Being able to harvest quicker means you can learn quicker, and there is always more to learn in the world of cannabis cultivation.

Keep on growing!

Source link

Continue Reading


Best Feeding Schedule for Autoflowering Cannabis Plants




Plants need food like the rest of us. And just like us, knowing what food leads to what outcome within the body is essential. Cannabis plants have different nutrients that help power other systems within them, and these can typically break down into micronutrients and macronutrients. The three main components you’ll see contributing to the primary growth of a cannabis plant are Nitrogen, Phosphorus, and Potassium, commonly referred to as NPK.

Proper nutrient feeding is crucial to the growth and development of any cannabis plant, including autoflowers. A well-designed autoflower feeding schedule ensures plants receive the necessary macronutrients and micronutrients at the right time and in the right amounts. In this article, I’ll walk you through the best nutrient schedule for autoflowers and provide some tips to maximize the yield and potency of your autoflowering cannabis plants.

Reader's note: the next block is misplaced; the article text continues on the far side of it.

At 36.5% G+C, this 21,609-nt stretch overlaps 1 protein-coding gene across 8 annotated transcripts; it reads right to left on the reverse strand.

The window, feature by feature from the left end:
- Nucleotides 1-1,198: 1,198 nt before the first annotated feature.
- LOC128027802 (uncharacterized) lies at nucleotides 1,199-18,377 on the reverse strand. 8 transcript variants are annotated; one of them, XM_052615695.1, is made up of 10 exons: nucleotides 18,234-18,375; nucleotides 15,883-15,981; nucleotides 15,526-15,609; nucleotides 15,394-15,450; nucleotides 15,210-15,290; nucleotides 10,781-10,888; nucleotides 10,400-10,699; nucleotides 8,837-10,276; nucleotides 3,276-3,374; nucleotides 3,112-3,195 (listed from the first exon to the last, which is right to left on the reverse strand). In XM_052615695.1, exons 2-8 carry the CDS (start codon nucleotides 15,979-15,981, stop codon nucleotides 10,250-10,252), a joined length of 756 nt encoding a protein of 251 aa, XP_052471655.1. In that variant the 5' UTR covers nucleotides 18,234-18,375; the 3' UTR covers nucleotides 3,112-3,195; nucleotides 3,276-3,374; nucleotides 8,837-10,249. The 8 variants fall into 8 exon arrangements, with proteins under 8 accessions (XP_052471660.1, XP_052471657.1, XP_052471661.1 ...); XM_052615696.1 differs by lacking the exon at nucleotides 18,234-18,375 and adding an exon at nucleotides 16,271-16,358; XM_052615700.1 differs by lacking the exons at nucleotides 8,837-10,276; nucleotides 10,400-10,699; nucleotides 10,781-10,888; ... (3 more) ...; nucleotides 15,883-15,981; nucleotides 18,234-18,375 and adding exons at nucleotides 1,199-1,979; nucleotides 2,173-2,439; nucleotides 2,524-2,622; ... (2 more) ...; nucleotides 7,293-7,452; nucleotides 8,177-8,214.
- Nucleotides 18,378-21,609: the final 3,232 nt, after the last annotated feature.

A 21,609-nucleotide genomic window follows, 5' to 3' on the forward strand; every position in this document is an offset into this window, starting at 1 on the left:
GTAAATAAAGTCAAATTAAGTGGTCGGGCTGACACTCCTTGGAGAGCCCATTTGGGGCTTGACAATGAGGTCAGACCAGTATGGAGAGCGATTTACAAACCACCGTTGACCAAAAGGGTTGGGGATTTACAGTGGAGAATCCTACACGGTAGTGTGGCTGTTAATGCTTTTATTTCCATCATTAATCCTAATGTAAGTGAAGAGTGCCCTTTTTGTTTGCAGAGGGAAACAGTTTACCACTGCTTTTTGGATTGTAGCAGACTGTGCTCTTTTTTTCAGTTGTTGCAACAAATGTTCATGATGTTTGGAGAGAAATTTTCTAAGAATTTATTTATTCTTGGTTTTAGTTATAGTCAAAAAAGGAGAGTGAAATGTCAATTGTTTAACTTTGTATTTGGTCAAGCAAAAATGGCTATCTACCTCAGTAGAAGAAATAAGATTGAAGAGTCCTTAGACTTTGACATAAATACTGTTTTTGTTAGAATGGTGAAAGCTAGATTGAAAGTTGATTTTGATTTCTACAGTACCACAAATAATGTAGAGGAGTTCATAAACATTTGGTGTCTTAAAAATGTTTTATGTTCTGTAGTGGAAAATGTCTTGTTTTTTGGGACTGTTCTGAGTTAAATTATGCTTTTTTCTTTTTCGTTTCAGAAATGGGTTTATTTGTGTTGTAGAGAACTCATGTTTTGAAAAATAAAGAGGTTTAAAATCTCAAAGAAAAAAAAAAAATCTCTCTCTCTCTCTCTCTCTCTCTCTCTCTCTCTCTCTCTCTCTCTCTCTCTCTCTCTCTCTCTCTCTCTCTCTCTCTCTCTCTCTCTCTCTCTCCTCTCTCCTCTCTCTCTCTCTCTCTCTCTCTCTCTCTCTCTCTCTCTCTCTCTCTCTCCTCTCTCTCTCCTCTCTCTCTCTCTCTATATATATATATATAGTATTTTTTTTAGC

How to plan a feeding schedule for your autoflowers

When to start feeding an autoflower plant? 

Knowing when to start feeding autoflowers is as vital as any other part of the growing process since this can make or break the rest of the grow cycle. Giving every nutrient to a plant five days past sprouting from seed could cause shock and hinder its growth for the rest of its grow cycle. It’s better to be safe than sorry about this, as feeding too early can cause stunted plants and minimized yields. You’ll want to start branching out from PH-balanced water around week 3. At that point, the plant has grown enough to harness and thrive from additional nutrients.